Thanks to deals signed on Monday alone, another $17 billion is set to change hands in the hyperacquisitive drug business, a single-day record that closes out a bracing quarter for buyouts. But with industry titans paying ever-higher prices for a shrinking number of assets, how long can the good times roll?
Monday's four deals mark the busiest buyout day in healthcare history, according to Bloomberg, pushing Q1's combined announced and completed acquisitions to more than $75 billion in sum. That means 2015's biopharma deal total has already outpaced 2010 and 2011, according to Reuters, and the first quarter's explosion of acquisitions is dwarfed only by that of 2009, which was inflated by megamergers from Merck ($MRK) and Pfizer ($PFE). And if 2015 keeps this pace, it'll top 2014's record $220 billion in industry deals and mark the biggest year of all time, per Bloomberg.
Such superlatives only underscore the conversation taking place in every corner of biopharma: Is this a bubble? On the one hand, an active M&A market affirms one of the major pillars of the bull case, which is that Big Pharma has both the cash and the compulsion to pay top dollar for pipeline assets. One of Monday's deals, Teva's ($TEVA) $3.2 billion acquisition of Auspex Pharmaceuticals ($ASPX), illustrates that principle quite well. Major drugmakers still have big gaps in their pipelines and need biotech's help, the thinking goes, and the wide-open IPO window has provided both a near-term liquidity option for investors and a lever for boosting the valuations of startups and their assets. And when those startups either go public or get bought, their backers are rewarded with cash to go out and find the next ones, creating what some believe is a self-sustaining system.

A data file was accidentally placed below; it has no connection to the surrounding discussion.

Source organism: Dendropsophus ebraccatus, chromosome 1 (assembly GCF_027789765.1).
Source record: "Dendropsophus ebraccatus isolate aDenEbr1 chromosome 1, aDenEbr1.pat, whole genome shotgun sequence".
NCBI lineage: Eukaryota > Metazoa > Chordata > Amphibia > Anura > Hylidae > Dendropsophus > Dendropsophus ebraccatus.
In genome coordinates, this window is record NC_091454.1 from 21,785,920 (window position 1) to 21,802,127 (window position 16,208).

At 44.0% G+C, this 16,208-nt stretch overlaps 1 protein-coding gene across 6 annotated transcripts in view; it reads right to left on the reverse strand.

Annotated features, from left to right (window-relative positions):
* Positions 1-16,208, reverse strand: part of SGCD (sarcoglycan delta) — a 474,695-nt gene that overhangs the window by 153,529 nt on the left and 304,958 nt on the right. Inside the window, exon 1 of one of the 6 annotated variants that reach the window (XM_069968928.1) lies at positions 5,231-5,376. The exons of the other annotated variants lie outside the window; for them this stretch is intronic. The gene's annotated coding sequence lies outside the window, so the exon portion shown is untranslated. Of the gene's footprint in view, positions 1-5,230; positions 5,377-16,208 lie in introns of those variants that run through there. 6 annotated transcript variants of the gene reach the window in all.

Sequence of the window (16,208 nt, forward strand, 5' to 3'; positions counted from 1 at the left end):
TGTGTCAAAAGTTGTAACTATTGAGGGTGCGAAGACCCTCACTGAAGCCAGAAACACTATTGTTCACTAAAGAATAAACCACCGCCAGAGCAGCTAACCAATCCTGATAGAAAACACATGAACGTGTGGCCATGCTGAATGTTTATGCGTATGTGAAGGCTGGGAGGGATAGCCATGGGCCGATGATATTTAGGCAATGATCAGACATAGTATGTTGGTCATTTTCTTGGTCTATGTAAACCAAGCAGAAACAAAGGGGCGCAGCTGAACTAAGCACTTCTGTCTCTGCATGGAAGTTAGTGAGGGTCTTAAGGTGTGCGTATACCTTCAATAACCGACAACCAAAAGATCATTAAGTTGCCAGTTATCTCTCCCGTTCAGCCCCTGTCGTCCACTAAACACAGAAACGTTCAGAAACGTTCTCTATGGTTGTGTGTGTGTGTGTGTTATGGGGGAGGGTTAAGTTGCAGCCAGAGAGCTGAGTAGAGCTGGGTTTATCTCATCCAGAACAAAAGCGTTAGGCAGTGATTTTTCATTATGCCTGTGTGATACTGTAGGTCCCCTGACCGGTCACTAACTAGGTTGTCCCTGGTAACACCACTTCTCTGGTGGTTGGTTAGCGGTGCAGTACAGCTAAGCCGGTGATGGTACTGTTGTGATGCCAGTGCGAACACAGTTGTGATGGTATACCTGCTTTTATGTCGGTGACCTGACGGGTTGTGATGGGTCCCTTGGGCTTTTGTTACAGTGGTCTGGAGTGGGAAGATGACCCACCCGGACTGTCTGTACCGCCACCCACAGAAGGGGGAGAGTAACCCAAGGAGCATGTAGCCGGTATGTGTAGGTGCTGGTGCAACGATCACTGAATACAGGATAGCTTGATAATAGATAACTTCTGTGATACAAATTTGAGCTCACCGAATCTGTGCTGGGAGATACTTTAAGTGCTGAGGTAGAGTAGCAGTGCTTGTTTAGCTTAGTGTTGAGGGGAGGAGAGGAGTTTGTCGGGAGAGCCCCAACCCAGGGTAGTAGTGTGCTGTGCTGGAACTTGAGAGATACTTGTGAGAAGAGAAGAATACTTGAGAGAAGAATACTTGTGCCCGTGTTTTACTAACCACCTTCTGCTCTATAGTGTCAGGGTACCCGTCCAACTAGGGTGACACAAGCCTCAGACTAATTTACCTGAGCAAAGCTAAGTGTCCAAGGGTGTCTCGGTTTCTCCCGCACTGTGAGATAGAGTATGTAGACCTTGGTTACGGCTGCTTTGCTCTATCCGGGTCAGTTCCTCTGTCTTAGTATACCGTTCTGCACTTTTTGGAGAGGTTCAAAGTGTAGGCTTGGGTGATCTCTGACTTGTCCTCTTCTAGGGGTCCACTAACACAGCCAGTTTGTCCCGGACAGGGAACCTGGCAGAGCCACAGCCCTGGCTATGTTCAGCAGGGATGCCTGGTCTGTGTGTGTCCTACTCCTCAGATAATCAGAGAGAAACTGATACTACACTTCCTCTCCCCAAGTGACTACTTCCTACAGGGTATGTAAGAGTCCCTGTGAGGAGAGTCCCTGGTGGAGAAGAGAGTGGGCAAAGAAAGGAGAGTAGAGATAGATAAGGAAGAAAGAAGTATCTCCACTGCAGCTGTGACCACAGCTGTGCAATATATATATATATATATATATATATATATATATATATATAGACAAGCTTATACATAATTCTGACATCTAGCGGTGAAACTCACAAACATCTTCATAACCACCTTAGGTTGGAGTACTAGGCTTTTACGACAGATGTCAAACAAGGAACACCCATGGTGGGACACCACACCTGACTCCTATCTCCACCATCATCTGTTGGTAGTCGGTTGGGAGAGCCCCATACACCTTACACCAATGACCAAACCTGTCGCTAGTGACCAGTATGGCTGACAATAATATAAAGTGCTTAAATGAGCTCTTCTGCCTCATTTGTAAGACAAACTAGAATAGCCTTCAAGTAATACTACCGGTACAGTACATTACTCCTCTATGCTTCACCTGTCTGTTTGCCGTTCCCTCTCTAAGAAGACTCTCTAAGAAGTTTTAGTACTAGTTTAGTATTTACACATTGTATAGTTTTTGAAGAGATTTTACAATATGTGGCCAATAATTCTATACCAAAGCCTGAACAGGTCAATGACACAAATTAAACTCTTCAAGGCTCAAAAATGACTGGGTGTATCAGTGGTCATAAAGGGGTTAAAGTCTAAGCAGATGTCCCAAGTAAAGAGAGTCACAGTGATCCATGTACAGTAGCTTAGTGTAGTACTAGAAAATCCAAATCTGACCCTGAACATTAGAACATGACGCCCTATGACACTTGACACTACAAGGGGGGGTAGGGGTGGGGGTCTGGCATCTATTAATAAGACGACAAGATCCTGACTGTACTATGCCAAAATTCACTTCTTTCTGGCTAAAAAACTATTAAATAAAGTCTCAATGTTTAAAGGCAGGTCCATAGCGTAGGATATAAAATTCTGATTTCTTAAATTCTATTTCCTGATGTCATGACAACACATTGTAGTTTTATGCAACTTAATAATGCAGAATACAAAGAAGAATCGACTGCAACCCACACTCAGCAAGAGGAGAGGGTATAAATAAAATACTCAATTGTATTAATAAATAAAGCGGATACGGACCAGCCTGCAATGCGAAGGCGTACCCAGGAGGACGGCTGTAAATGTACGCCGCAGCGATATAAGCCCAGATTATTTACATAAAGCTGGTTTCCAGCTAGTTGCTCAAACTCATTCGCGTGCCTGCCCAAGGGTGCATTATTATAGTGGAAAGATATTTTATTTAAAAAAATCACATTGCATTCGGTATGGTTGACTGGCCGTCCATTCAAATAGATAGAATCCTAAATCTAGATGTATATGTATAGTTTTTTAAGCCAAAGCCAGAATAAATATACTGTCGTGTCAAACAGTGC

But, on the other hand, escalating valuations point to unrealistic expectations for in-development drugs, many analysts warn. No matter Wall Street's opinion, it remains true that the majority of investigational treatments fail to hit the market, and few among even those recoup the cost of development. A handful of major bumps--whether clinical, regulatory or commercial--could lead the whole industry to look down at the canyon below, swallowing billions in value. And the current arms race of valuations risks both accelerating the eventual decline and worsening its potential effects, bearish observers contend.
In the meantime, more deals mean more deal speculation. Last week, an unsourced blog post wondered whether Shire ($SHPG) might be taking a look at BioMarin ($BMRN), a shaky rumor that still managed to send the latter company's shares to an all-time high. In the days since, there has been no independent confirmation of the story, let alone an actual bid, but BioMarin is still trading more than 10% higher than before the Shire rumors took flight.
To this point, simply betting on biopharma to deliver more and more M&A has been lucrative for many investors, but what happens when market chatter starts amounting to just that?
"I'm not saying this is the end of it," Wall Street Access' Tom Burnett told Bloomberg, "but we must be in the 7th inning by now."
-- Damian Garde (email | Twitter)